US microblogging and social networking service Twitter has informed the Delhi High Court that it is in the final stages of appointing a resident grievance officer in India.
In a reply submitted to the Delhi High Court, Twitter said that even before steps were taken to formalise the appointment of a grievance officer in India, the interim grievance officer had withdrawn his candidature on June 21.
“The answering respondent is in the final stages of appointing a replacement while in the meanwhile the grievances of the Indian users are being addressed by the grievance officer,” the microblogging platform said in its reply.
Resident grievance officer among new IT rules
Appointing a resident grievance officer is one of several norms which Twitter and other social media platforms operating in India have to follow under the Information Technology (Intermediary Guidelines and Digital Ethics Code) Rules, 2021.
Twitter’s interim resident grievance officer, Dharmendra Chatur, had quit his post on June 21, following which Twitter had appointed California-based Jeremy Kessel as the new grievance officer for India.
However, Kessel’s appointment was not in line with the new IT rules, as these rules mandate that all nodal officials, including the grievance redressal officer, should be based in India.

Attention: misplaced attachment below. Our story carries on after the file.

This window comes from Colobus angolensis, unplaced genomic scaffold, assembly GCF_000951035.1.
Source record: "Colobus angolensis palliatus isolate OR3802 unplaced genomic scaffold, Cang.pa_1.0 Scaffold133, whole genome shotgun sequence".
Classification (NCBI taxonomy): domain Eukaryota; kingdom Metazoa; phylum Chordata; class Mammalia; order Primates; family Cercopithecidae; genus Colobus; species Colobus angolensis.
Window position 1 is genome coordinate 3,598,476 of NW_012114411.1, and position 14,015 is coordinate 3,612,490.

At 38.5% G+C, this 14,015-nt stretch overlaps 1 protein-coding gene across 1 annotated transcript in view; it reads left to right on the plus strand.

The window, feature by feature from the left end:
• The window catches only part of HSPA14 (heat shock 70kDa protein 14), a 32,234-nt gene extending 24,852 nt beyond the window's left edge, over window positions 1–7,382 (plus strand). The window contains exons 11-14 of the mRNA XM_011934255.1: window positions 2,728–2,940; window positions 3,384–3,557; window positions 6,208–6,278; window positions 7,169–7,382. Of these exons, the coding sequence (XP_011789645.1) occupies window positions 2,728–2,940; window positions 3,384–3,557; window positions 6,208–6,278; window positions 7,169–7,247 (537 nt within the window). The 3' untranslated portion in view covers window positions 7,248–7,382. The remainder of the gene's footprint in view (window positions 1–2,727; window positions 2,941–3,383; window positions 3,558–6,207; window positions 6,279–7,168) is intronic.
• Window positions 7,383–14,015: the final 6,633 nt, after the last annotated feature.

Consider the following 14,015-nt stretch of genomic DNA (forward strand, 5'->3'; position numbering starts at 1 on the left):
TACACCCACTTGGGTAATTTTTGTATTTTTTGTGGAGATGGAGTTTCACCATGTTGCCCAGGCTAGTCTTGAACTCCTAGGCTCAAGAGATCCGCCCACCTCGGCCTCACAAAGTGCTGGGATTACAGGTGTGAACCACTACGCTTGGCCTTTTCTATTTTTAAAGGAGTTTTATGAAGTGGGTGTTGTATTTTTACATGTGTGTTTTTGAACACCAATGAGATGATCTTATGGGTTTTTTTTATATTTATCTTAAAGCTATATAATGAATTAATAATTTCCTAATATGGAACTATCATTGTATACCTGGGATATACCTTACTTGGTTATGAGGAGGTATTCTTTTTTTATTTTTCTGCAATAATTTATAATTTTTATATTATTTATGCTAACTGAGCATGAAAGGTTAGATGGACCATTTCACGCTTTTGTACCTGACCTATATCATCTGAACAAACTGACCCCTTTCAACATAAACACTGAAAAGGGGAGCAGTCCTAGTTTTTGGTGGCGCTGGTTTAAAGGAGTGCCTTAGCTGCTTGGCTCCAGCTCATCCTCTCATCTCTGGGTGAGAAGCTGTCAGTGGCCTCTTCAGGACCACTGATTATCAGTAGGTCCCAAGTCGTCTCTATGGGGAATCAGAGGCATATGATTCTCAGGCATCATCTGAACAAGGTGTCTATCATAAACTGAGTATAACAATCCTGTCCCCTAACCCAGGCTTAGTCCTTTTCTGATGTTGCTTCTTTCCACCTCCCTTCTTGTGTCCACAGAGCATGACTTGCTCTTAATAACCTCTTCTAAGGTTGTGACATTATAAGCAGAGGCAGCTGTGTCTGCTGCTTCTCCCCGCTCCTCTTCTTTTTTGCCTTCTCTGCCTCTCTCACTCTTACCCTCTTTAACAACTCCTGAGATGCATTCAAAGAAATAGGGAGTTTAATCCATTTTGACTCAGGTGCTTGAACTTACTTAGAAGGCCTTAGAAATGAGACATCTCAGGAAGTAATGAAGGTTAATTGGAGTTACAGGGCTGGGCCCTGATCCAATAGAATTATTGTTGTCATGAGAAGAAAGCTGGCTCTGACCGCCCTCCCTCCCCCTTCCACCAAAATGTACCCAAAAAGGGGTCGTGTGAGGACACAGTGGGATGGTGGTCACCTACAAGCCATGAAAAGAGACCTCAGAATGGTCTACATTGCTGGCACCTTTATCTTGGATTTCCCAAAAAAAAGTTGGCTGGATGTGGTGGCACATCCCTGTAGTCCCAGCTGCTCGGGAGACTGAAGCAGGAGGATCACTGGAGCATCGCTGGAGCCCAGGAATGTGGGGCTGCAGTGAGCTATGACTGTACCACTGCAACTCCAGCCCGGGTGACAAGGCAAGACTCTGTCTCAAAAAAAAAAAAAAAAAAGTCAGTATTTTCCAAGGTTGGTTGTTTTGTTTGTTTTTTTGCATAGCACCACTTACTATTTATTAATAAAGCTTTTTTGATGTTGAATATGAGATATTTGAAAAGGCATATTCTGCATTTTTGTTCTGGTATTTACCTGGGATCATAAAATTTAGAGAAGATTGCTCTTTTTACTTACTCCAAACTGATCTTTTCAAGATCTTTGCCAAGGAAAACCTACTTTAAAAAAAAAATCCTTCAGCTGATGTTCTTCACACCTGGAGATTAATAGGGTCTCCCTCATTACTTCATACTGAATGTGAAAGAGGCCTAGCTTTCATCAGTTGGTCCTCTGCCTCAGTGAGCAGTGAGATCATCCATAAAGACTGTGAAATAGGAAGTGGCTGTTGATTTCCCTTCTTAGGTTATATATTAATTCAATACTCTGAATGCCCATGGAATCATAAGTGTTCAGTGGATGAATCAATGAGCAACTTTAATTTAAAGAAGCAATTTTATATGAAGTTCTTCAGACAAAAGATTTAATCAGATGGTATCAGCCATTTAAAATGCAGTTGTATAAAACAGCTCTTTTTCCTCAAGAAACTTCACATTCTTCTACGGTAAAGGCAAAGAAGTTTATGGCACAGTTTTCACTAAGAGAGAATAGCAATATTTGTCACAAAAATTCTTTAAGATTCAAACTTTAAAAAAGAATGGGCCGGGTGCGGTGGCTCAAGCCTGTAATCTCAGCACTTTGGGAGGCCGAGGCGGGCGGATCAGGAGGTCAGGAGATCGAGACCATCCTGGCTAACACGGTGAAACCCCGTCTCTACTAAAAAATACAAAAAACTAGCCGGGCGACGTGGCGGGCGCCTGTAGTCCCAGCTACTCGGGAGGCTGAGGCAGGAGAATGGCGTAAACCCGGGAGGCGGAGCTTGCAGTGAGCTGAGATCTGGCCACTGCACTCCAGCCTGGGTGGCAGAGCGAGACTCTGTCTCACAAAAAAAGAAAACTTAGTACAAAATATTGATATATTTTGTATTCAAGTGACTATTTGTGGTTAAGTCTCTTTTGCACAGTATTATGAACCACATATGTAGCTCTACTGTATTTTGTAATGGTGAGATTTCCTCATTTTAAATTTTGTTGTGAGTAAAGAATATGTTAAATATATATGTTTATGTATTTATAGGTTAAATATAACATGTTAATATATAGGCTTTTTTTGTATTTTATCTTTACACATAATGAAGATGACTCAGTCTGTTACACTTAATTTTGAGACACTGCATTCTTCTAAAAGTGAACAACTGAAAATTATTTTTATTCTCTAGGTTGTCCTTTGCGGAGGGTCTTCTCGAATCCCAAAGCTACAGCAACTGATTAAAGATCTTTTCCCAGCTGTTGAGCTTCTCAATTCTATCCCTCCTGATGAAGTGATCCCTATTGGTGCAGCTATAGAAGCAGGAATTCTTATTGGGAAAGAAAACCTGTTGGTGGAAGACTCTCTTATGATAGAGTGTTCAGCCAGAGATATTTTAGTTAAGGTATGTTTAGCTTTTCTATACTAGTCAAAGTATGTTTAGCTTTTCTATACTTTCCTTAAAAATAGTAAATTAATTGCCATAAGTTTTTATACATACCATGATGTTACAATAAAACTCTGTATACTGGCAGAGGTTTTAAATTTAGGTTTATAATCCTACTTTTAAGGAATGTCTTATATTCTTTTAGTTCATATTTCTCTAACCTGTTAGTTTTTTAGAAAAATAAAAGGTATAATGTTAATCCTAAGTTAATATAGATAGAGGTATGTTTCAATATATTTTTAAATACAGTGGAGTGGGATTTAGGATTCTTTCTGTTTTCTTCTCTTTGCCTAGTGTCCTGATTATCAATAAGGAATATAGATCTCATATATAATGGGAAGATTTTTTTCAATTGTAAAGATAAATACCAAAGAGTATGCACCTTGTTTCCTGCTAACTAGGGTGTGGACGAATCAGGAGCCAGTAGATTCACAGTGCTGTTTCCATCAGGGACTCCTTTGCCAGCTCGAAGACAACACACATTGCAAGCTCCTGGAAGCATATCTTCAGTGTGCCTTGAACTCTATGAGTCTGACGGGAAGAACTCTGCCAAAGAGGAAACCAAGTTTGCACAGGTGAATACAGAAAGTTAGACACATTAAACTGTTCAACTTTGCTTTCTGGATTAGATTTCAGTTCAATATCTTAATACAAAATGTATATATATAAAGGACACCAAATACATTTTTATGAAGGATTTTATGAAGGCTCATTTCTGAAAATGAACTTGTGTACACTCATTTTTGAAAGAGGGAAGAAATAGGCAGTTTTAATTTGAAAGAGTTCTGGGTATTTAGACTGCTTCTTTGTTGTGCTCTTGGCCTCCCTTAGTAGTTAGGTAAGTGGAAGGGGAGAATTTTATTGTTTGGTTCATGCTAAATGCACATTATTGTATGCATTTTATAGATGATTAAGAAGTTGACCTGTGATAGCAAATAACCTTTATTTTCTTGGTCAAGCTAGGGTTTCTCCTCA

A complaint was filed against Twitter in the Delhi high court on May 28 by Amit Acharya, a practicing advocate at the high court and the Supreme Court.
Row over Twitter failing to follow new IT rules so far
On May 31, a bench of Justice Rekha Palli had issued a notice to the microblogging platform, giving it three weeks’ time to file its reply. The matter was posted for further hearing on July 6.
The plea moved by Acharya through advocate Akash Vajpai urged the high court to issue directions to the Centre to pass the necessary instructions to Twitter India and Twitter Inc to appoint a resident grievance officer under Rule 4 of the Information Technology (Intermediary Guidelines and Digital Ethics Code) Rules, 2021 without any delay.
The plea contended that Twitter is a “Significant Social Media Intermediary” (SSMI) as laid down under the IT Rules, 2021 and therefore must ensure compliance with the statutory duties imposed upon it by the provisions of these rules.
The plea contended that in a nutshell, every significant social media intermediary has the responsibility of appointing not only a resident grievance officer who will act as a single-point authority for receiving and disposing of complaints within a fixed time, but someone will also receive and acknowledge any order, notice and direction issued by the competent authorities.